Posted by: Lisa Hill | July 2, 2019

2019 Miles Franklin Award shortlist

Here they are:

 

This slideshow requires JavaScript.


Responses

  1. No Boy Swallows Universe and no The Lucky Galah?! I am hopeless at predicting these things.

    Like

    • I thought Boy Swallows Universe a terrific read but I always thought the end was going to go against it.

      Liked by 1 person

      • LOL I thought that book was going to win the Stella next! How many awards has it won, is it four now?

        Like

    • I still can’t believe that the didn’t even longlist Shell and The Bridge…and I found The Lebs so distasteful I didn’t get beyond 50 pages.
      As we so often say, there’s no accounting for tastes.

      Liked by 1 person

      • I haven’t read any of these and I’ll be honest in saying none of them are on my radar.

        Like

        • Then I’ll put in a plug for Too Much Lip because I think you’d enjoy it. And *wink* you could do a review of it for #IndigLitWeek!

          Liked by 1 person

  2. I could! Looking at this list, that’s the only one I would read.

    Liked by 1 person

  3. I’ve read ‘Dyschronia’ and ‘The Death of Noah Glass’, but none of the others. Yet.

    Like

    • What do you think of Noah Glass? I find Jones a bit hit and miss, more miss with her later books than the earlier ones.

      Liked by 1 person

      • I liked Noah Glass. I can’t really explain why, but it worked for me.

        Like

        • I do have Guide to Berlin on the TBR, I should read that before buying anything else, I guess:)

          Liked by 1 person

  4. I like the title ‘A Stolen Season’. I hope it wins :)

    Like

    • HI Vishy,. thanks for visiting:) It was a very interesting book: there’s not a lot of novels tackling the issue of injured servicemen after war time service in our own time.

      Like

      • It looks like a very interesting story, Lisa. Will add it to my wishlist. Thanks for sharing your thoughts :)

        Like

        • As a matter of interest, Vishy, is the subject of military service one that gets written about much, in India? I’m just thinking of the conflicts that been ongoing in your part of the world. (I’ve read a couple about the conflict in Sri Lanka, notably The Story of a Brief Marriage).

          Like

          • That is a very interesting question, Lisa :) I have seen a few novels on military service from an Indian perspective, but they are mostly written like an action novel with some romance. I haven’t seen a literary type war novel or military novel yet. There are novels written about the Kashmir situation, which depict the conflict there, and talk about how the situation has affected people, but they are not really military service / war type novels.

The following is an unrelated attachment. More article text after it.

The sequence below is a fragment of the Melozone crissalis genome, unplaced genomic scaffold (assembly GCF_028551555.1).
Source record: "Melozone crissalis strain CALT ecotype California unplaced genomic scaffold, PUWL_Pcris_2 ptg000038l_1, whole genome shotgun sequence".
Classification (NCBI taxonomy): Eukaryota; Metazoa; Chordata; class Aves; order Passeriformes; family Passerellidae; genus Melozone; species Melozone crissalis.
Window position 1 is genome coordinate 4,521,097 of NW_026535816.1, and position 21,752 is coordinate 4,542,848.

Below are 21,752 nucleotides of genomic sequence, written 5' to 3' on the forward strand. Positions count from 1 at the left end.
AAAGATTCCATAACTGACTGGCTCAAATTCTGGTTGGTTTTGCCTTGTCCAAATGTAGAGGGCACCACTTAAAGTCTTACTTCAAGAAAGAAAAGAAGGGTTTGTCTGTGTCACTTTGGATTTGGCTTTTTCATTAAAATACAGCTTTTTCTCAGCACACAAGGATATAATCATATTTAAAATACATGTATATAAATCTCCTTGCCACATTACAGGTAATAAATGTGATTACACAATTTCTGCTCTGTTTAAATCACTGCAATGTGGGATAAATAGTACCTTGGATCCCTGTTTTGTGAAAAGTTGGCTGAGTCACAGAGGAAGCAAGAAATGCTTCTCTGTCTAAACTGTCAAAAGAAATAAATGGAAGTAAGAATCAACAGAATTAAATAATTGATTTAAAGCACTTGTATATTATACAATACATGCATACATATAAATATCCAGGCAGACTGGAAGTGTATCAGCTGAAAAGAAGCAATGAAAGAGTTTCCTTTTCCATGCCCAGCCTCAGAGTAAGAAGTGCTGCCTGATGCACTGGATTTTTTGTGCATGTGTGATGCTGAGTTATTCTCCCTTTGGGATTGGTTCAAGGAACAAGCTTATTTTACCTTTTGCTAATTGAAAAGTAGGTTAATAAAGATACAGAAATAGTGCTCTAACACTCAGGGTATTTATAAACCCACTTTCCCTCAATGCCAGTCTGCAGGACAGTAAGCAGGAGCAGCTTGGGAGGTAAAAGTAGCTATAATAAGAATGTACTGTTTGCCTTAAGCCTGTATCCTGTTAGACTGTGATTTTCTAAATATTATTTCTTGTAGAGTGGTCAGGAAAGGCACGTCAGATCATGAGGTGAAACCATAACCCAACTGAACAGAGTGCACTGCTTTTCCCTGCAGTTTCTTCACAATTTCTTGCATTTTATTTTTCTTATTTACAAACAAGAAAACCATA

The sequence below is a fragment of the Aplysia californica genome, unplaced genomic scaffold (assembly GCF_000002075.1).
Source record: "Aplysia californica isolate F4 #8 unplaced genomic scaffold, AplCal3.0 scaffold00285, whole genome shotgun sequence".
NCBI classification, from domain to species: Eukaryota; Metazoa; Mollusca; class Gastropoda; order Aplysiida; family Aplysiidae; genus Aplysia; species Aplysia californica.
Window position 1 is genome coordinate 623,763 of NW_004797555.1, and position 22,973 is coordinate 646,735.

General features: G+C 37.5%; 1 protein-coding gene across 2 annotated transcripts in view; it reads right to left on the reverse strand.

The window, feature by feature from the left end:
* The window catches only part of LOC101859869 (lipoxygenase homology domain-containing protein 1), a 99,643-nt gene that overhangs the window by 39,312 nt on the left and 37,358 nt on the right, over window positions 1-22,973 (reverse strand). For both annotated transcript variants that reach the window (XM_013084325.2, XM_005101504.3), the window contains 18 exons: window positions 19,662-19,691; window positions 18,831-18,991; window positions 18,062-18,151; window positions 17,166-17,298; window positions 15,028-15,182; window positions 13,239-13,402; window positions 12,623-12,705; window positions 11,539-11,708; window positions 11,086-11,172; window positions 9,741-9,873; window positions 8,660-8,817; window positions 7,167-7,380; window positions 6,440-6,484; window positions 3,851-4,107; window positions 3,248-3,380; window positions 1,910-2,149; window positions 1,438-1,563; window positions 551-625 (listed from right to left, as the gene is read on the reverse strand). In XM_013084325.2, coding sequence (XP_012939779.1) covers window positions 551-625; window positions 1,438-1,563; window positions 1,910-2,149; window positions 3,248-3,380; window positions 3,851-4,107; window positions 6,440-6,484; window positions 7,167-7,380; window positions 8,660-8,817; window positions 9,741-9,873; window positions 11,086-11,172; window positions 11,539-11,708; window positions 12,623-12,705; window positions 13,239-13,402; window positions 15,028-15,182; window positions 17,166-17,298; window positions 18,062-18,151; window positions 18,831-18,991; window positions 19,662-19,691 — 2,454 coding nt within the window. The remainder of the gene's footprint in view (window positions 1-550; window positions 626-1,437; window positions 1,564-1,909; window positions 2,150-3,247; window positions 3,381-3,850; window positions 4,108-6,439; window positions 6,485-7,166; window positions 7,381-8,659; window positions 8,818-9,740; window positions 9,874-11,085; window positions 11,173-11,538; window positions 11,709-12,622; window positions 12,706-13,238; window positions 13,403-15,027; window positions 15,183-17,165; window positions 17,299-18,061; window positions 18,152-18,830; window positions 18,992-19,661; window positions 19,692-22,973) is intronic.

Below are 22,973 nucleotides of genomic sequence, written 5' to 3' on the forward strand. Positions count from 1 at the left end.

Like

            • Maybe it’s too soon. I read recently that Russian authors are mostly revisiting the Soviet years rather than dealing with contemporary events.

              Like

  5. I agree with you on Gail Jones. ‘Guide to Berlin’ did not live up to expectaions. to write home about. One positive it pushed me to Nabakov a writer avoided and have since shifted my view. It must have been something to do with Lolita a subject I was not interested in even though his gift of language is astounding it would not have been enough.
    I will read Rodney Hall as it is a subject close to me and reading for me has to be a kind of learning even when it is something already learned.

    Like

    • I admit, it was because of the Nabokov allusion that I bought it. I’ve only read Lolita, and that was years ago at uni, but I’ve articles about and by him and I think he’s interesting.

      Like

  6. I have only read his short stories which I have enjoyed mostly. Maybe should take the plunge now and read Lolita.

    Like

    • I wonder if they still include it in university reading lists now. It’s not the erotic novel people think it is: it’s surrealist and ironic IMO, and not meant to be taken literally. But there are plenty of other great C20th novels that are less likely to cause a ruckus on campus!

      Like


Please share your thoughts and join the conversation!

Fill in your details below or click an icon to log in:

WordPress.com Logo

You are commenting using your WordPress.com account. Log Out /  Change )

Google photo

You are commenting using your Google account. Log Out /  Change )

Twitter picture

You are commenting using your Twitter account. Log Out /  Change )

Facebook photo

You are commenting using your Facebook account. Log Out /  Change )

Connecting to %s

This site uses Akismet to reduce spam. Learn how your comment data is processed.

Categories

%d bloggers like this: